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Colorado Department of Human Services invests $7.5 million to address homelessness and mental health

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DENVER (Oct. 30, 2023) — The Colorado Department of Human Services (CDHS), Office of Civil and Forensic Mental Health (OCFMH) has invested over $7.5 million since 2021 to treat and house individuals at the intersection of mental health and homelessness. The Fines Committee, which is funded through the fines CDHS pays for non-compliance with a consent decree, has provided funding for nine different housing programs to serve individuals in the competency system. In addition, OCFMH recently executed a nearly $300,000 contract with Abt Associates to determine the feasibility of creating a system to support individuals with serious mental illness through a collaboration between Colorado's behavioral health and judicial systems. 

The following programs received funding through the Fines Committee:

  • IMPACT (Intensive Monitored Preventative and Acute Competency Treatment) received $428,000 to provide housing with treatment and wraparound services for competency clients. The Fines Committee funds two houses for clients to live in, utilities, transportation, medication, business clothing for clients, food, toiletries, phones, operating costs, monitoring services (e.g., GPS ankle monitors, urinalysis, and service fees), two peer support professionals, a case manager dedicated to high-risk clients and a house manager.
    • This program serves the counties of Delta, Montrose, San Miguel and Montezuma. The program has the capacity to serve virtually every eligible competency client in the area. 
  • CBER, operated by WellPower, previously received $400,000 and provided Assertive Community Treatment and funding for housing options for clients who would have otherwise been homeless. 
  • Colorado Coalition for the Homeless received $1,500,000 to provide modified Assertive Community Treatment to 80 competency clients statewide.
  • Ananeo Housing has received $1,101,220 to provide housing and associated services to competency clients statewide. 
    • In September 2023, the program added 15 beds, bringing the total beds available to 40. 
  • SAFER Opportunities received $2,007,500 to provide housing and supportive services to competency clients who would otherwise be released into homelessness in Arapahoe County. 
  • Monarch Recovery Housing program received $953,074 to provide 24 beds of supportive monitored sober housing for competency clients in Adams and Broomfield counties.

Additionally, the Fines Committee has approved funding for the below programs, but they are not yet operational. 

  • Assisted Living of Aurora (ALA) Transitional Housing received $822,000 to provide bridge housing for individuals in the 18th Judicial District so that competency-involved individuals can be released from custody and begin receiving out-of-custody restoration, while the program helps them acquire public benefits that will enable longer-term community housing placement. 
  • San Luis Valley Recovery Housing received $313,762 to provide supportive, sober-living housing to clients who are undergoing outpatient restoration treatment from OCFMH.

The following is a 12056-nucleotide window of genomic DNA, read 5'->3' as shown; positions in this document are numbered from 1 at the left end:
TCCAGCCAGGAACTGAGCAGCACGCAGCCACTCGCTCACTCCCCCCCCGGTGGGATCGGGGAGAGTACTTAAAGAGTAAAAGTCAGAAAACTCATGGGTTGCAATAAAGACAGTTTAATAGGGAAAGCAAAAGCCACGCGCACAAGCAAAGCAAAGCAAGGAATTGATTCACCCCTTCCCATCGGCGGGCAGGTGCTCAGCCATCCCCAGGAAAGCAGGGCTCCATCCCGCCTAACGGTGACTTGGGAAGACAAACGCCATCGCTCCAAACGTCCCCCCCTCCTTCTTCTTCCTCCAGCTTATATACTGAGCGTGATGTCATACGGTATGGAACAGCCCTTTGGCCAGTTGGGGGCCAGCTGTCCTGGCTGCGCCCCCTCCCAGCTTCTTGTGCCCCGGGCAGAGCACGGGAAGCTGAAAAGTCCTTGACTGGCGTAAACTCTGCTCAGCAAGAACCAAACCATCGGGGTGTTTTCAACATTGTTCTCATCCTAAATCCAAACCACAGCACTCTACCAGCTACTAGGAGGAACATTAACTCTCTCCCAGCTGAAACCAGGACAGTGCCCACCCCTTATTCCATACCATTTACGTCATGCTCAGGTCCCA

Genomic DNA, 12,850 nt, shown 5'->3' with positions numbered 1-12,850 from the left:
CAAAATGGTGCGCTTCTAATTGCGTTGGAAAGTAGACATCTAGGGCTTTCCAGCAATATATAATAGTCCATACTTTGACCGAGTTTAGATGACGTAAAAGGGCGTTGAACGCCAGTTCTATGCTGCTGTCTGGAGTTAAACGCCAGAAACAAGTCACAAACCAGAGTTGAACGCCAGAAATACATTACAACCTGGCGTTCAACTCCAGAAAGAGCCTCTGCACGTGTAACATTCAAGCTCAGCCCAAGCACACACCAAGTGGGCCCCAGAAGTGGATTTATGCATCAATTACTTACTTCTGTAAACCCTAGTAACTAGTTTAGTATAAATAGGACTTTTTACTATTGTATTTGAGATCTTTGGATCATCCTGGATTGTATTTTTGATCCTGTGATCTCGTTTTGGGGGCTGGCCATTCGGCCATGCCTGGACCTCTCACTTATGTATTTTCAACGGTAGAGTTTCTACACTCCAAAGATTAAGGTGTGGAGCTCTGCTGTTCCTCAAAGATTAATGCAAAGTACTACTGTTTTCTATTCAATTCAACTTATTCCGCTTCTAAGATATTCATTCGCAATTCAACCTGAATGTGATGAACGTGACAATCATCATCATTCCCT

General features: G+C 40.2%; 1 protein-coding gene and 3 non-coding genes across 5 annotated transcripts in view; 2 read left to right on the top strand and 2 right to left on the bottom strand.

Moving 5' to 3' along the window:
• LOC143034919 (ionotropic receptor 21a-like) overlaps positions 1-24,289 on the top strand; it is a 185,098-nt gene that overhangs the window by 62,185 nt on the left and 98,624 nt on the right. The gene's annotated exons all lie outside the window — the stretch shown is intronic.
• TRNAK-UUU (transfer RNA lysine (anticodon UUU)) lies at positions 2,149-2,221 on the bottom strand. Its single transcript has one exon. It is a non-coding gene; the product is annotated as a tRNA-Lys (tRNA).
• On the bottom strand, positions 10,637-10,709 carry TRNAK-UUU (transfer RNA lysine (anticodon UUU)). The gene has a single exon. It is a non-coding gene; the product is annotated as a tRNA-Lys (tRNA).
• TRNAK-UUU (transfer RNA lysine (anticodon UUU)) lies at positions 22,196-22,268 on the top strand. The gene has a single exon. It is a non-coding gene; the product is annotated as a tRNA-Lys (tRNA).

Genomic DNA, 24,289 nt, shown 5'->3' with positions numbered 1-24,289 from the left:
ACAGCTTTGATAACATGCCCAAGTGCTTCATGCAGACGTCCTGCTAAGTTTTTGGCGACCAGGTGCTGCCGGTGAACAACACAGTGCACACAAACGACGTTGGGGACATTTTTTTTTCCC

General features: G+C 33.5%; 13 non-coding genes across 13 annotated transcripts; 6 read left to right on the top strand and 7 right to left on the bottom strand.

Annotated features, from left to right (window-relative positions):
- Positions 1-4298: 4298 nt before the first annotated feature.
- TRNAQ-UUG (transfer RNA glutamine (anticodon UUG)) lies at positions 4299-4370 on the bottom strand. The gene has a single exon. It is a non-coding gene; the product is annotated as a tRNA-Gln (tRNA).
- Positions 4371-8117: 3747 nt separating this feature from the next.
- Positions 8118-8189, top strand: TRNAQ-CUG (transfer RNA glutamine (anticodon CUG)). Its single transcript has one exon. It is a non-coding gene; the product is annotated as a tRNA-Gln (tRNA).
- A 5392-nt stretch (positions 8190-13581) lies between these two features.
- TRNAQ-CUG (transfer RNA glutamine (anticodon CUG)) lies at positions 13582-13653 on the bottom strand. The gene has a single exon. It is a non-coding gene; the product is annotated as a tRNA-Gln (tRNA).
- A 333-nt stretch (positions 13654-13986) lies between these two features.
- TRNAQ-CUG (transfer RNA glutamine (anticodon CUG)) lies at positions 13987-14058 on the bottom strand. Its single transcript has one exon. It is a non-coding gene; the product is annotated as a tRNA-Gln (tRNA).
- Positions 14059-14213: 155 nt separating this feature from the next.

• The Boulder County Sheriff’s Office received $10,000 for temporary housing support in the form of rent and ancillary items that will be provided to clients transitioning from jail to the community. 

“Providing funding for these programs will have a ripple effect across the mental health and justice systems,” said Leora Joseph, director of OCFMH. “We cannot solve the consent decree without addressing housing for Coloradans experiencing homelessness.”

Competency is a legal construct that refers to an individual’s capacity to function meaningfully and knowingly in a legal proceeding. CDHS, which houses OCFMH, was sued in 2011 for failure to provide timely competency evaluations and restoration treatment which has created a significant waitlist of pretrial detainees. CDHS has been subject to requirements resulting from the lawsuit since then and is currently under court oversight of a 2019 consent decree and is fined up to $12 million per year for non-compliance with the consent decree. The fines go into a fund to be distributed to programs aimed at eliminating the waitlist. 

“The fines are awarded, through a competitive review and application process, to programs that demonstrate the potential to make meaningful changes for people who come into contact with the competency system,” said Daniel Murrie, one of the Special Masters overseeing CDHS’ consent decree.

The Fines Committee consists of representatives from CDHS, Disability Law Colorado and the Special Masters. Programs with innovative ideas are encouraged to apply, as well as rural communities and agencies. The full list of programs sponsored by the Fines Fund and more information about the fund itself is available on this graphic

“Many of these programs help people with psychiatric illness and low-level charges transition out of jail, off the waitlist, and into structured treatment and housing,” said Neil Gowensmith, one of the Special Masters overseeing CDHS’s consent decree. “This kind of support is not only humane but also effective, decreasing the chances of return to the legal system.”

The CDHS Office of Civil and Forensic Mental Health (OCFMH) operates Colorado’s two mental health hospitals, the Forensic Services Division and the Division of Mental Health Transitional Living. The office provides a continuum of mental health care that includes pre-trial restoration services, inpatient hospitalization and transition homes for community-based care.

Media contact:
Jordan Saenz
Communications Manager